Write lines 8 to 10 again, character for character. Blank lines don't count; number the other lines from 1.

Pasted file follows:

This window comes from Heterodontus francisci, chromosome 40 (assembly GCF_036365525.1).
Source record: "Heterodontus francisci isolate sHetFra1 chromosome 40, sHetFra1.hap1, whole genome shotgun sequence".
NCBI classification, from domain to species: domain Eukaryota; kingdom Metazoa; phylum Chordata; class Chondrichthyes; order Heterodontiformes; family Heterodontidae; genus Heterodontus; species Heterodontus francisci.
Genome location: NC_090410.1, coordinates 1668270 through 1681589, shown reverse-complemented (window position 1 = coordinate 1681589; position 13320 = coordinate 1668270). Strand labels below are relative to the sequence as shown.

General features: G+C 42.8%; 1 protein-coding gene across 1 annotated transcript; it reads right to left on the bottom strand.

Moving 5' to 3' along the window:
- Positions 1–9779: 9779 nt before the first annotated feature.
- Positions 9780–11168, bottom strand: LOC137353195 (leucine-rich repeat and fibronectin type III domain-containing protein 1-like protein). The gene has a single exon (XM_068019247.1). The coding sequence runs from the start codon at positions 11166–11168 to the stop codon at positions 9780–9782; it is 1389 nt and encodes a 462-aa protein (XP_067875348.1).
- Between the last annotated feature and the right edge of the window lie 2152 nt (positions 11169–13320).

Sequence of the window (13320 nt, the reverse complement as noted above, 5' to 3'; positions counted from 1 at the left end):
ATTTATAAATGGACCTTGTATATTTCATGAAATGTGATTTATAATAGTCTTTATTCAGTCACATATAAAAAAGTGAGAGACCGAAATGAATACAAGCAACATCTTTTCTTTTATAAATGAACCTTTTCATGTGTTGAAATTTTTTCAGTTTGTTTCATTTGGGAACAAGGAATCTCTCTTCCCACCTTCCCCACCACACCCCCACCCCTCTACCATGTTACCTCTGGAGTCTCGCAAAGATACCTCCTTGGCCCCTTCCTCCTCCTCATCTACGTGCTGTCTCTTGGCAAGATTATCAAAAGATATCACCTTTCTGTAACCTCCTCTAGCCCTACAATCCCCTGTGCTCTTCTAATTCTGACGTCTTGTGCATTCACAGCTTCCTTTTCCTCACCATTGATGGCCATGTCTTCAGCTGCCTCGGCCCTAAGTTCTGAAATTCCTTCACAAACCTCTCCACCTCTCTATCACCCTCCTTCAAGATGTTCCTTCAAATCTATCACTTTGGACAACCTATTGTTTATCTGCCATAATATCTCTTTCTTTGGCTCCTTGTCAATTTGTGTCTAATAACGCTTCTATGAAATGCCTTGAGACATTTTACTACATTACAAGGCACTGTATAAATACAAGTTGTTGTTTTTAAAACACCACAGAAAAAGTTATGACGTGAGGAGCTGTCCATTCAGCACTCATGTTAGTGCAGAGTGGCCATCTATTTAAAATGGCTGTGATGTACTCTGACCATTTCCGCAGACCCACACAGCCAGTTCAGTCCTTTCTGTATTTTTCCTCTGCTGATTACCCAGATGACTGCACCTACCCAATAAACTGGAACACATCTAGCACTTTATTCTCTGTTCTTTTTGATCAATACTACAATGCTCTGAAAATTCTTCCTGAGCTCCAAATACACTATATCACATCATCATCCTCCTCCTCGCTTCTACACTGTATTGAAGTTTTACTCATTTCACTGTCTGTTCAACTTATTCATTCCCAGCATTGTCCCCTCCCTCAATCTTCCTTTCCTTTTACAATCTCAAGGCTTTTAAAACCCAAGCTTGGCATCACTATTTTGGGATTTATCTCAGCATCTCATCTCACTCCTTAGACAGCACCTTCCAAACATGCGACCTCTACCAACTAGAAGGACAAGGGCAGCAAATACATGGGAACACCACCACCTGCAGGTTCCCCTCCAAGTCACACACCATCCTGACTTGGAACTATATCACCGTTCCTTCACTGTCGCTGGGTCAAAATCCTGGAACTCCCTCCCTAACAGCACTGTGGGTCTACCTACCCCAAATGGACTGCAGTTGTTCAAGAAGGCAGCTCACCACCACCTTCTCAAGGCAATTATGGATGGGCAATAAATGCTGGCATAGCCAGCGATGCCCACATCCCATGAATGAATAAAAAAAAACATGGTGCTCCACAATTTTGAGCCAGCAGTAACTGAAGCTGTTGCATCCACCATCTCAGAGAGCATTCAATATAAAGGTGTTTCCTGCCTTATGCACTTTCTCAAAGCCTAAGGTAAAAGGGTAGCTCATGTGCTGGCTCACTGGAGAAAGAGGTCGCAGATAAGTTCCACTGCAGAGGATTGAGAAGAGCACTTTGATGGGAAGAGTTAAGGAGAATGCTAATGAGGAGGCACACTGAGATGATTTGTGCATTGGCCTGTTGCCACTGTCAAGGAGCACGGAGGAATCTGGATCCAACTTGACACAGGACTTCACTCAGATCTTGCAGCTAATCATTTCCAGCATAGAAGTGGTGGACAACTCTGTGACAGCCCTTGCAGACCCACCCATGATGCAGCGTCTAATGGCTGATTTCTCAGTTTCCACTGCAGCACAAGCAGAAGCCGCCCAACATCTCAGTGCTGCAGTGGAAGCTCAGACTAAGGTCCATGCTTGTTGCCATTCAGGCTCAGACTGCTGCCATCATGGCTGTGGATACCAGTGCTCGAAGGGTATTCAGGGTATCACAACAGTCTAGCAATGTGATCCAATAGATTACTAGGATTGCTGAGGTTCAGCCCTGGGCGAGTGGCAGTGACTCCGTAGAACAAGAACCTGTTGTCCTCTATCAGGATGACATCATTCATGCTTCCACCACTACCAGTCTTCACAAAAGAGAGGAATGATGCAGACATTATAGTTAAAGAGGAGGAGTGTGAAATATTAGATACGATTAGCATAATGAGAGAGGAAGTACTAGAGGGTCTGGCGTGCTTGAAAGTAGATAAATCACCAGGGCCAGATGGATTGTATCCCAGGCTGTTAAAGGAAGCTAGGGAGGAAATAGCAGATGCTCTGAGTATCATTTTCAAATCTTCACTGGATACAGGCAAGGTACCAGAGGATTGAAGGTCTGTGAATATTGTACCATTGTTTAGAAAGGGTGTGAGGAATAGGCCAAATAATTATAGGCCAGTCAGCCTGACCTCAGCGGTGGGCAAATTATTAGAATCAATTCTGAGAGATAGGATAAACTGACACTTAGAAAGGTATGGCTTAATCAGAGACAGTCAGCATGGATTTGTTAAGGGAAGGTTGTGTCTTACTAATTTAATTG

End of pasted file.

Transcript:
- Positions 9780–11168, bottom strand: LOC137353195 (leucine-rich repeat and fibronectin type III domain-containing protein 1-like protein). The gene has a single exon (XM_068019247.1). The coding sequence runs from the start codon at positions 11166–11168 to the stop codon at positions 9780–9782; it is 1389 nt and encodes a 462-aa protein (XP_067875348.1).
- Between the last annotated feature and the right edge of the window lie 2152 nt (positions 11169–13320).

Sequence of the window (13320 nt, the reverse complement as noted above, 5' to 3'; positions counted from 1 at the left end):